Acting at first in association with the Slavs, and then assuming "a vague dominion" over their restless Sarmatian allies, the Bulgars spread the terror of their hated name throughout the Balkan lands, and were prevented only by the skill of Belisarius from anticipating their Turki kinsmen in the overthrow of the Byzantine Empire itself. Procopius and Jornandes have left terrible pictures of the ferocity, debasement, and utter savagery, both of the Bulgars and of their Slav confederates during the period preceding the foundation of the Bulgar dynasty in Moesia. Wherever the Slavs (Antes, Slavini) passed, no soul was left alive; Thrace and Illyria were strewn with unburied corpses; captives were shut up with horse and cattle in stables, and all consumed together, while the brutal hordes danced to the music of their shrieks and groans. Indescribable was the horror inspired by the Bulgars, who killed for killing's sake, wasted for sheer love of destruction, swept away all works of the human hand, burnt, razed cities, left in their wake nought but a picture of their own cheerless native steppes. Of all the barbarians that harried the Empire, the Bulgars have left the most detested name, although closely rivalled by the Slavs.
In 768, the emperor Constantine Pogonatus marched against them, but he hesitated to give them battle, fell ill and left the army, which soon after followed him in disorder. The Bulgars under their chief Terkel, who was probably a son of Asparuk, pursued them and crossed the Danube. They advanced into Mo?sia as far as Varna, subdued the country, and made tributary the seven Slavic tribes who lived there. Their conquest was bounded on the south by the Balkan range, on the east by the Euxine, and on the west by the country of the Avars, of whom Belgrade was a frontier town ; on the north their dominion extended over Walachia and south-eastern Hungary.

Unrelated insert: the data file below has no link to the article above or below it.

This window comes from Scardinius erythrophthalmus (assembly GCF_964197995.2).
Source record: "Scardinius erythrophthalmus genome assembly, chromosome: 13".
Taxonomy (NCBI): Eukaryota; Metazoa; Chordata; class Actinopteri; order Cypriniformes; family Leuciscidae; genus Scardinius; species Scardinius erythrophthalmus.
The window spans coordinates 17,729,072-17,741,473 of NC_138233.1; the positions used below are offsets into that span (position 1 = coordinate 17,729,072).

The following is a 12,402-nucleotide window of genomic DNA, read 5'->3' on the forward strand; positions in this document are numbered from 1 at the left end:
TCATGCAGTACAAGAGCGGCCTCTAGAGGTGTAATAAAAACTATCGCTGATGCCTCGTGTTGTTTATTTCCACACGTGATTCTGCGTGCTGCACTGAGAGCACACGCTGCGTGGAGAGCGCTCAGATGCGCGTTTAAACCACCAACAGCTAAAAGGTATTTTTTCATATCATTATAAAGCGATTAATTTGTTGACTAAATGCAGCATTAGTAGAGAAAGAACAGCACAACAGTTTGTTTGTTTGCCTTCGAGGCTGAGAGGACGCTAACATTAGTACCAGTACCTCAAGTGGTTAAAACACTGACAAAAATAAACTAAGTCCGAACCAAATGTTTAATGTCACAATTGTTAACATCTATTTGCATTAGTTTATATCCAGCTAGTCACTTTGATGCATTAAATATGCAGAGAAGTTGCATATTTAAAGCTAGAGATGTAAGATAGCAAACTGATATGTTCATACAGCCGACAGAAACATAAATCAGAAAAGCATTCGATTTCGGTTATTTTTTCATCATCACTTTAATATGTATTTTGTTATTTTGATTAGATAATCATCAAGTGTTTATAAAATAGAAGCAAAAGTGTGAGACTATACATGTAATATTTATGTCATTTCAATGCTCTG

In this large area they formed only a dominant tribe, such as the Turks now form in European Turkey; the great bulk of the population, especially south of the Danube, was Slavic. They gave their name to their settlement, which was henceforth known as Bulgaria. The Slaves there adopted the name of Bulgarians, but in return they, the invaders, a mere fragment although a dominant fragment, adopted the language, the customs, and eventually the religion of the conquered, and it would be hard to find more typical Slaves than the modern Bulgarians.
To the ethnologist the later history of the Bulgarians is of exceptional interest. They entered the Danubian lands in the seventh century as typical Ugro-Finns, repulsive alike in physical appearance and mental characters. Their dreaded chief, Krum, celebrated his triumphs with sanguinary rites, and his followers yielded in no respects to the Huns themselves in coarseness and brutality.
Yet an almost complete moral if not physical transformation had been effected by the middle of the 9th century, when the Bulgars were evangelised by Cyril and Methodius, exchanged their rude Ugrian speech for a Slavonic tongue, the so-called "Church Slav," or even "Old Bulgarian," and became henceforth merged in the surrounding Slav populations. The national name "Bulgar" alone survives, as that of a somewhat peaceful southern "Slav" people, who have in our time again acquired the political independence of which they had been deprived by Bajazet I in 1392.